Fly fishers often frown on barbed hooks. One guide and blogger wrote: “Barbs are barbaric.” The rationale is that a sharp barb on a hook damages a fish’s mouth when removed. Barbless hooks for fly fishing, however, slide out like a greased pig through the hands of its pursuer.
I was on board with moving to barbless hooks until a friend made an observation that caused me to question the whole idea.
My friend observed that a landed trout’s survival depends more on how quickly it is released — and kept wet during the release – than on whether the hook is barbless. In fact, he argued, it’s easier to land a trout more quickly on a barbed hook than a barbless one. That is, the time that it takes to reel in a trout on a barbed hook is less and thus enables the fly fisher to release the fish more quickly.
The quicker the time from the hookset to the release, the better.
What Studies Suggest
Of course, advocates of barbless hooks cite studies that suggest such hooks lead to a lower post-release mortality rate for trout. Simply “Google” the topic, and you’ll find plenty of articles discussing these studies.
You might be surprised, though, when you discover a few biologists and fly fishers who question the results of these studies.
Two decades ago, Doug Schill, an Idaho Fish and Game research biologist, looked at several studies done over the years and found that barbed hooks led to a negligibly higher mortality rate — 0.3 percent. He noted that a particular creek in Idaho had an average annual mortality rate of 30% to 65%.
“It is normal for fish to die at that rate,” he said. “So that 0.3 percent makes no difference.”
If he is right, that is well within the margin of error. Some studies simply show little correlation between barbed hooks and higher mortality rates.
The Larger Problem
I think there is an even larger problem related to fish mortality research.
Many studies simply do not and cannot account for enough variables to determine their accuracy. A family friend is a leading medical genomic researcher — probably one of the top five in his field in the world. He conducts prospective and retrospective studies and analyzes large data sets as his day job.
Yet he frequently scoffs at the confidence people have in the data. For example, the accuracy of any large pharmacogenomic study of cancer patients is determined by the gritty details, such as “Did the patient take the pill every day for three years,” and “How can we verify that she did?”
The problem almost always lies in the data, how it is collected, and whether it can be fully trusted. It’s the old “garbage in, garbage out” problem.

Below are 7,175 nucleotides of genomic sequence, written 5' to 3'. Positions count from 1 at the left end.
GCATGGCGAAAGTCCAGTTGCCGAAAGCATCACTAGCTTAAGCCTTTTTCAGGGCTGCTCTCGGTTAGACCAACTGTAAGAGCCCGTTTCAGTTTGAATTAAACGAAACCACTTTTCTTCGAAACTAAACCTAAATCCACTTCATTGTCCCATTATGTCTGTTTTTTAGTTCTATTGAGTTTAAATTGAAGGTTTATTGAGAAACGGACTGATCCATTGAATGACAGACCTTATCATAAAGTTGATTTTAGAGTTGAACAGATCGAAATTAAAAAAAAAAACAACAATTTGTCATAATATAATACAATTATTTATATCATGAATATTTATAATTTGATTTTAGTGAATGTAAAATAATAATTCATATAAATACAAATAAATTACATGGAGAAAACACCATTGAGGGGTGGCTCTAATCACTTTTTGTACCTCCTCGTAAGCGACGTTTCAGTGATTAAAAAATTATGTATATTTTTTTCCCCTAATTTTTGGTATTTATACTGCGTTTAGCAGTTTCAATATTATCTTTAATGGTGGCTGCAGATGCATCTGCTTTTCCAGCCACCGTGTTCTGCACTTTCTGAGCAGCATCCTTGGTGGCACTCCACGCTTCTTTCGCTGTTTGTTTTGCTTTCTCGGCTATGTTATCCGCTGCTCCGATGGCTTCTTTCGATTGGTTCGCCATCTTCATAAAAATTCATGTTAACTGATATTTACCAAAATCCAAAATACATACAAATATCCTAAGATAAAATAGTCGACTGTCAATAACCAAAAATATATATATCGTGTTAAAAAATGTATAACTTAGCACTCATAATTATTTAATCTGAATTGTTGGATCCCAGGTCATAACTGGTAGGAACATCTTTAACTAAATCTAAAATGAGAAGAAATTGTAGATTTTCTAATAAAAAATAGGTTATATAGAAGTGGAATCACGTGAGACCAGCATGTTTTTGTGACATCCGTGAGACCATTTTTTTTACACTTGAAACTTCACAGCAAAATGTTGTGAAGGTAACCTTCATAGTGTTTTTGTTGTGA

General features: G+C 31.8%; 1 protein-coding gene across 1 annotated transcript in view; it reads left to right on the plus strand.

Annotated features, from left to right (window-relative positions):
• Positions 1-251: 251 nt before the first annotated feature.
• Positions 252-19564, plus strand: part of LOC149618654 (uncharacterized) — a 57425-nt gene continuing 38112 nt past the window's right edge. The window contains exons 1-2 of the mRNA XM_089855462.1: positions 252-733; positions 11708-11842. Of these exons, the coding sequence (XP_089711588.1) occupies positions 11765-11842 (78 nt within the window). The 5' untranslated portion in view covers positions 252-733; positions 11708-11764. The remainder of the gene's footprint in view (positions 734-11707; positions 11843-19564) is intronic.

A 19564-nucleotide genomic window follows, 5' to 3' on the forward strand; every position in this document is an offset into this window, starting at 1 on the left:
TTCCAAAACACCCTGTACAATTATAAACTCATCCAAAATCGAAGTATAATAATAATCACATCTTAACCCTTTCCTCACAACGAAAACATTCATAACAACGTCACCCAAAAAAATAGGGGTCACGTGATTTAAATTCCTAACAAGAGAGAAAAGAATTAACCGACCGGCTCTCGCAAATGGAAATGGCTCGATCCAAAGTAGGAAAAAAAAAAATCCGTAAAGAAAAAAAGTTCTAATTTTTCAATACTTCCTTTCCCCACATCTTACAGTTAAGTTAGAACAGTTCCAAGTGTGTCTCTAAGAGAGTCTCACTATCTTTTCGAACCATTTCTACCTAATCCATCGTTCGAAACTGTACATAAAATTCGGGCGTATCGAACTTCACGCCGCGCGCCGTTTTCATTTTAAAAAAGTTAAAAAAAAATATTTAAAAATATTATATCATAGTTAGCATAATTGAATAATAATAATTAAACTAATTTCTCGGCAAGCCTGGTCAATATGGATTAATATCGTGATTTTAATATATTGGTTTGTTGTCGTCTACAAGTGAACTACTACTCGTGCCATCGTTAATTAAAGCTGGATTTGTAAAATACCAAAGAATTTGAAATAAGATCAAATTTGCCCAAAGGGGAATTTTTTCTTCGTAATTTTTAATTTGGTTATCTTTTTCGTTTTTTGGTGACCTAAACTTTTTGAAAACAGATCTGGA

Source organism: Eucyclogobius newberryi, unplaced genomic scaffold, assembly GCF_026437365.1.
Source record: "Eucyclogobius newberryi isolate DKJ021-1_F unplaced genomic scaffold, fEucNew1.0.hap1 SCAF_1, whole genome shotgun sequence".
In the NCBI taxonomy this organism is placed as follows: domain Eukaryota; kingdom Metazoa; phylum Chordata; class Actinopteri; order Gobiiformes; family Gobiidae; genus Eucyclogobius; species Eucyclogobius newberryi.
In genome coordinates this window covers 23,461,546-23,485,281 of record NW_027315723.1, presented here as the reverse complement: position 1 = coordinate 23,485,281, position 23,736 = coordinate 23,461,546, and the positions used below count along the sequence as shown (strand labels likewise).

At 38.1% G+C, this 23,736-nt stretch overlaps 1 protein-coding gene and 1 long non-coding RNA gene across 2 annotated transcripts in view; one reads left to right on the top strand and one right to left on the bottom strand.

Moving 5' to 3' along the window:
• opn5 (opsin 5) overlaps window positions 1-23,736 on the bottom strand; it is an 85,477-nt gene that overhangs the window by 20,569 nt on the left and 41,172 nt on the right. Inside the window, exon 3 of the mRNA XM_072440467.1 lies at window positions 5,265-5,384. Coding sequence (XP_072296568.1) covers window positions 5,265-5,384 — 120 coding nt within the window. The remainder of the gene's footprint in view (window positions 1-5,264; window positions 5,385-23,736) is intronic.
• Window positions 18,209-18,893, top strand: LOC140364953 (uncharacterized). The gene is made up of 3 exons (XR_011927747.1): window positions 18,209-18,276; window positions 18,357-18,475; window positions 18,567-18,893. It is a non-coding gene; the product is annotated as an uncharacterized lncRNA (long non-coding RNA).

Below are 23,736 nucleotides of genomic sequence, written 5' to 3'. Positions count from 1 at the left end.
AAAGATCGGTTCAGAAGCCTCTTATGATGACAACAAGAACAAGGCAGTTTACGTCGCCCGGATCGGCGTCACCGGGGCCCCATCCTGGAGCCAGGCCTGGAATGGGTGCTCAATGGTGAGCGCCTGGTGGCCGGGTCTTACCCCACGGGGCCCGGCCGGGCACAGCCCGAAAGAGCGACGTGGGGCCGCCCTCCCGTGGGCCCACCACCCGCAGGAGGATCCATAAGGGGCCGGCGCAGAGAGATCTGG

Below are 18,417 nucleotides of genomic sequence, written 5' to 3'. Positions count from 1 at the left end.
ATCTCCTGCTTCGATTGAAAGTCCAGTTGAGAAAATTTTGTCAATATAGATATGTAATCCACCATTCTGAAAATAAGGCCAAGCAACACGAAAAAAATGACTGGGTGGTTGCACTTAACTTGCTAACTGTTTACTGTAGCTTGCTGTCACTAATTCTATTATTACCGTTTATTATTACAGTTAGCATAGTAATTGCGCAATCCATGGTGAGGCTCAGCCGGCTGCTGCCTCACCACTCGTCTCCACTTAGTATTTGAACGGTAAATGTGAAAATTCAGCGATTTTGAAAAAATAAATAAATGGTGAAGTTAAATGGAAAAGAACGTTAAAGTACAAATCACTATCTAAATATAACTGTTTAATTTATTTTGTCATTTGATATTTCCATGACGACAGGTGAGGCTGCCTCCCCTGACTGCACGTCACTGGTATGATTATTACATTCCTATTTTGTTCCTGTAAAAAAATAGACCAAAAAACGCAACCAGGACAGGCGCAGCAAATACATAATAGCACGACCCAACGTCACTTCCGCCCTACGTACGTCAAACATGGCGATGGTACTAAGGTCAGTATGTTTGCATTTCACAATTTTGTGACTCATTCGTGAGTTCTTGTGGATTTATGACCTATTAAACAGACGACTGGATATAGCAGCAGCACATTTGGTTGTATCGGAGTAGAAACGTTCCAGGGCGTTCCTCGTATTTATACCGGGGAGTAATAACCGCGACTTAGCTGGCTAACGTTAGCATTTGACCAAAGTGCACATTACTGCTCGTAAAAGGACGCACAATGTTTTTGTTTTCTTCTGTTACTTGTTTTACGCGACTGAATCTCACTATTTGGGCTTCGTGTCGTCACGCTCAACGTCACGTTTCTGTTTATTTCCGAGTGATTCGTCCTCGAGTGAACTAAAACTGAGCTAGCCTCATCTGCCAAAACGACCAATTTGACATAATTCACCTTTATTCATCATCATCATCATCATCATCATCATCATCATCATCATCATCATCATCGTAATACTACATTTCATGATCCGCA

So many scientific studies are simply not conclusive. That doesn’t mean I don’t believe in good science. I’m not a Luddite. It’s often non-scientific people, however, who talk the loudest and express the most emotion about the conclusiveness of scientific research. My podcast partner Dave has a saying, “Always confident, sometimes right,” to describe such people.
Some anglers base their conclusions (understandably) on personal experience. But this does not come any closer to solving the problem.
I have read and listened to passionate accounts of how barbless hooks are the only way to go. Isn’t the issue common sense?
Yet others insist, from their experience, that barbless hooks for fly fishing create more problems than they solve. One angler claims that barbless hooks actually penetrate further than barbed hooks, creating more damage on their entrance than barbed hooks do on their exit.
This is why I have not jumped on the barbless hooks bandwagon.
I respect those who use barbless hooks for fly fishing, of course. And I always use barbless hooks when the law requires them. When in Yellowstone National Park, for example, I definitely use barbless hooks. I respect the laws of the land. I pinch down the barbs.
Fish-friendly and Conservation-Minded
But as conservation-minded as I am, I currently do not use barbless hooks when I have a choice. I’ve notice that other conservation-minded friends and fly fishing guides don’t either. I’m certainly open to changing my mind on this, though it will take more than the latest study to convince me.
In the meantime, I will land fish as quickly as possible, use forceps to remove the hook, and release a trout as quickly as possible. And always with wet hands.